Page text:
You may not know the name Anchuli Felicia King, but if you’ve seen HBO’s darkly funny satire The Baby, AMC’s Mary & George starring Julianne Moore, HBO’s The Sympathizer starring Robert Downey Jr and Sandra Oh, or award-winning Australian show The Twelve starring Sam Neill and Marta Dusseldorp, you’d be familiar with the Melbourne-based writer’s work.

And it isn’t just screen. King is also adept when it comes to her first love: the stage. Her play Golden Shield made its off-Broadway debut in 2022, while other works have been produced by London’s Royal Court Theatre, Studio Theatre (Washington DC), Melbourne Theatre Company and Sydney’s Belvoir Theatre.

Her latest play, American Signs, has its world premiere in Sydney this week. A one-woman show starring Catherine Văn-Davies, it is a searing interrogation of what King sees as the dark art of management consultancy.

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It may seem an unusual subject for a play, but it is one King keeps coming across through her TV and theatre writing.

“I’d been working on a lot of different projects set in the worlds of politics, tech, law and finance, and management consulting firms kept cropping up, particularly around financial fraud or when things went wrong. Every time I would read ‘McKinsey’ or ‘Bain & Co’ I’d think, ‘What do these people actually do?’” King tells Broadsheet during a break in rehearsals.

She was browsing a bookstore in Melbourne when she happened upon When McKinsey Comes to Town, the history of the powerful global management consultancy. She bought and devoured it.

“I got so mad about the lack of oversight and accountability, about these big consulting firms and the havoc they’ve wreaked on basically every sector in the world,” she says.

That rage fuelled a deep dive into the world of the so-called “big three” management consultancies: McKinsey, Bain & Co and Boston Consulting Group. She read everything she could, even informally “interviewing” unsuspecting management consultants over a drink at the bar.

Three days of frenzied writing resulted in American Signs, a play she wrote on spec with Văn-Davies as her muse. As luck would have it, Sydney Theatre Company artistic director Kip Williams read and loved it, programming it for the 2024 season.

It is the third play by King that Williams has programmed, following successful seasons of her first play, White Pearl (2019, a co-commission with Parramatta’s Riverside Theatres), trailblazing at the time for its all-Asian-Australian female cast, including Văn-Davies, and last year’s adaptation of the 1910 Chinese Australian novel The Poison of Polygamy, co-produced by La Boite Theatre.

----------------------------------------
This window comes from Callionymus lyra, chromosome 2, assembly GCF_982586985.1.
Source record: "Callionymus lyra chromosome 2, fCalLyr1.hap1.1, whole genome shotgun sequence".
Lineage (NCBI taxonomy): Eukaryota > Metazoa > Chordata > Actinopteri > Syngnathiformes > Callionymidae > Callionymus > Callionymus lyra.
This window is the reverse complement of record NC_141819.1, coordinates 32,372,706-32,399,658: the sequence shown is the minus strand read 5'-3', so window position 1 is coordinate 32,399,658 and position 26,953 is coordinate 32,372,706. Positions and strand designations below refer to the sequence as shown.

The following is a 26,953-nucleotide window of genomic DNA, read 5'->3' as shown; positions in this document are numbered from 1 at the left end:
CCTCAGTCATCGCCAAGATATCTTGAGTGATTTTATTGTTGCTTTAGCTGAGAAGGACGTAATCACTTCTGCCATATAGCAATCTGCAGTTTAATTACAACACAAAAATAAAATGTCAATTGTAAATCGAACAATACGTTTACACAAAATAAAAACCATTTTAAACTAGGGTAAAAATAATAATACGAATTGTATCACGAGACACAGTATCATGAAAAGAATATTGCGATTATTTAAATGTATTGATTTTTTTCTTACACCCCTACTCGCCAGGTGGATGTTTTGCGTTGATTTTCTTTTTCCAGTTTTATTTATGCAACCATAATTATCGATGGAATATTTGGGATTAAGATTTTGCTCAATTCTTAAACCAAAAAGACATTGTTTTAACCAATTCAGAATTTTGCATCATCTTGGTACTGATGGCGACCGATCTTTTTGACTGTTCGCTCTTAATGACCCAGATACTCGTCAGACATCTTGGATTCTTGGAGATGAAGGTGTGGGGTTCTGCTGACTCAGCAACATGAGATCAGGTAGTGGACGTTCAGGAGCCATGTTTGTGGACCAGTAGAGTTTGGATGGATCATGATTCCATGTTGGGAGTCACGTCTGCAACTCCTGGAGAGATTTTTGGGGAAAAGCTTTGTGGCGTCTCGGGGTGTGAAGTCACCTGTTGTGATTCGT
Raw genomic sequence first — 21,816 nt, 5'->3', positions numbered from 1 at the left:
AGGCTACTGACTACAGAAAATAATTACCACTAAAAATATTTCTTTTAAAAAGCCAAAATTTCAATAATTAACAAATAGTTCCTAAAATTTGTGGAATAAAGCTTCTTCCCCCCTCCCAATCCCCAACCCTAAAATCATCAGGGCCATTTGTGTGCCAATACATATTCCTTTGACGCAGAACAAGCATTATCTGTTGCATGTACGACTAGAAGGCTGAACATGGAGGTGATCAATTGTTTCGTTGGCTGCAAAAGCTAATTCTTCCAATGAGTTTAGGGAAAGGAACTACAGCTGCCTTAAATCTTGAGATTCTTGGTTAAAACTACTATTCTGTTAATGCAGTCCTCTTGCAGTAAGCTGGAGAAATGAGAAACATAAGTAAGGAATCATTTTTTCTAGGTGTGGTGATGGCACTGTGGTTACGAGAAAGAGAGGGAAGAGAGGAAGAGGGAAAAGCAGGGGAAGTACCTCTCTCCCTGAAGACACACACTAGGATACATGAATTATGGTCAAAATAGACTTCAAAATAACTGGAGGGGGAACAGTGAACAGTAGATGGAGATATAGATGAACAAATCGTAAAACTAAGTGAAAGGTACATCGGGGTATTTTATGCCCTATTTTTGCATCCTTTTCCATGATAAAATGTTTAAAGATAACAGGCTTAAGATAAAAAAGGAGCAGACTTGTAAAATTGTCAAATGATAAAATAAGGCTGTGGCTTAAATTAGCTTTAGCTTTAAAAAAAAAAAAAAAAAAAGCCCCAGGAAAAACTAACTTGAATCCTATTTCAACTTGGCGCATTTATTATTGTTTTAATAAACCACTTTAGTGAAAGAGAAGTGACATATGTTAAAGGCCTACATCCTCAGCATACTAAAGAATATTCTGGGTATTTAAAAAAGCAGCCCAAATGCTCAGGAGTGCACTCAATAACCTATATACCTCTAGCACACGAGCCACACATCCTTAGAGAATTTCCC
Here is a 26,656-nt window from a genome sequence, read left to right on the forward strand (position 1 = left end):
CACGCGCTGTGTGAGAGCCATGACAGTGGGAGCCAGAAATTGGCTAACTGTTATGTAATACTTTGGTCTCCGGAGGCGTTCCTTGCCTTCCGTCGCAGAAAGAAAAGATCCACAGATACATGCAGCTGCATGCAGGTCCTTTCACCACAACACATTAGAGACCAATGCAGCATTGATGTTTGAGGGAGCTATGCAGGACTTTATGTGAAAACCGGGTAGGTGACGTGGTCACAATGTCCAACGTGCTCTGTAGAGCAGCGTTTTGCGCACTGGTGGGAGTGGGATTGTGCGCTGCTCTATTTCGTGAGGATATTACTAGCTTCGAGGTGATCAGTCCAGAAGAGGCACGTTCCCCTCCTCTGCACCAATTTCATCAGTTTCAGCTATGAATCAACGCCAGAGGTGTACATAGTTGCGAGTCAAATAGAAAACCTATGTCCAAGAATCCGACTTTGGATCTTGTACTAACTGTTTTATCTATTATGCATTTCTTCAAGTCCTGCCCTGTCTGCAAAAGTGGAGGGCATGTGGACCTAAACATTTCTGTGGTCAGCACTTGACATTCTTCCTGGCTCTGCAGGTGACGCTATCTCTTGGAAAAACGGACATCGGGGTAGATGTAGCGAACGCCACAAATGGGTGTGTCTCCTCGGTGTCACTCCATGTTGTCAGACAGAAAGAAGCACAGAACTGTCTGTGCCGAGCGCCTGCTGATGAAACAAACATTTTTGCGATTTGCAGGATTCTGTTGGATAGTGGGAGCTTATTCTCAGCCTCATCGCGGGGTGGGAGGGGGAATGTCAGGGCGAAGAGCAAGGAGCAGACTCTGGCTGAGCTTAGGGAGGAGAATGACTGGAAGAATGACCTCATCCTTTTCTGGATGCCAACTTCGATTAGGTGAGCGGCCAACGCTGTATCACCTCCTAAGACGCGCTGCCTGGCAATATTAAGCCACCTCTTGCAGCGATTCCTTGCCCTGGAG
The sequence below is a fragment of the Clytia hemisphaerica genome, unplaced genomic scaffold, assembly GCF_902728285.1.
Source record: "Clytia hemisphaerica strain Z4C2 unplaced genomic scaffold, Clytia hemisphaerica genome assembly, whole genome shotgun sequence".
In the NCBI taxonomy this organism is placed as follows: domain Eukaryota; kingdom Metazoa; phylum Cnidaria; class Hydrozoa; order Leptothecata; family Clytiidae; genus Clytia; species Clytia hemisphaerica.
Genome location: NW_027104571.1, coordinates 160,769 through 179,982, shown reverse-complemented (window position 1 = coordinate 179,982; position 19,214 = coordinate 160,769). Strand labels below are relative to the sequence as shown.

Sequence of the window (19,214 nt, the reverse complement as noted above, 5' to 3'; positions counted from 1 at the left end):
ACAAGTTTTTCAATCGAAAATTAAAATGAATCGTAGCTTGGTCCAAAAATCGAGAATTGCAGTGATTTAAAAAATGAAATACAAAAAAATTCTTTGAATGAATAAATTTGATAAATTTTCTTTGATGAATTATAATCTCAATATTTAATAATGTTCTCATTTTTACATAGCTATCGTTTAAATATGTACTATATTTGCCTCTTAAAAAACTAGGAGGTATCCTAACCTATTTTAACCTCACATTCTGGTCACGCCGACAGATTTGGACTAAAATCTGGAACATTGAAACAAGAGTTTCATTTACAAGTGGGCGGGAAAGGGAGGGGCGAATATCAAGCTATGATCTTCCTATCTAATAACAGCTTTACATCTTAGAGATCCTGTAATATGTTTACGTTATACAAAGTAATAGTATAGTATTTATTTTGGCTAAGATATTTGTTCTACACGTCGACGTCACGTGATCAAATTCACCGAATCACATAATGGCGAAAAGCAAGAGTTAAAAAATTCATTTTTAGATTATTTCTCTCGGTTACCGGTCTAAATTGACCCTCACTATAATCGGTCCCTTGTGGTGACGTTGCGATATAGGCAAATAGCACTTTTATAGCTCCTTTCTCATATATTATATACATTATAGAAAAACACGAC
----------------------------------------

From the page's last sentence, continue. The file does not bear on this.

Also as luck would have it, Văn-Davies was available and thrilled to take on the challenge of a one-woman play, even with the added juggle of a newborn baby.

“I wrote it very specifically with Cat in mind, which was extremely freeing as a playwright because she’s so virtuosic, I could afford to do a lot of really fun stuff and have her morph into all these characters and locations and trust she could do it,” says King, who is excited to give an amazing actor “the prospect of showing off what they can do, particularly Asian actors who often don’t get to do this really chewy, virtuosic work. I can’t think of a show on the main stage where an Asian actor has done a one-person show.”

The Thai Australian writer grew up between Thailand and the Philippines, moving to Melbourne in primary school. Her plays often feature Asian characters, and she has long been a champion of the need for more Asian faces on stage and screen in Australia, a truer reflection of the country’s cultural make-up.

American Signs follows an unnamed protagonist in her first year working at one of the big three who is struggling to make her mark in an industry where many of her colleagues are from families with money and influence. She eventually lands a client with a very charismatic – and married – manager, Max, and the play unravels from there.

“I didn’t write it specifically for Australian audiences but think it will be hugely resonant because of everything that’s been going on here with the government and consulting firms,” says King.

While the play is a pointed critique of the consulting industry, it also explores the interior life of this young Vietnamese Australian woman grappling with her own traumas and ambitions in a morally ambiguous world.

Beyond American Signs, King will be heading back to the UK and US for more yet-to be-announced screenwriting jobs, and she is already researching her next play.

“I love the research, it’s the thing that keeps me coming back to theatre, the opportunity to fuel my curiosity about the world, because I remain relentlessly curious. It’s amazing to get to do this deep dive into a subject and try to understand the truth of it.”

American Signs is running at Sydney Theatre Company’s Wharf 2 Theatre, Walsh Bay, from June 20 to July 14. $43–$85.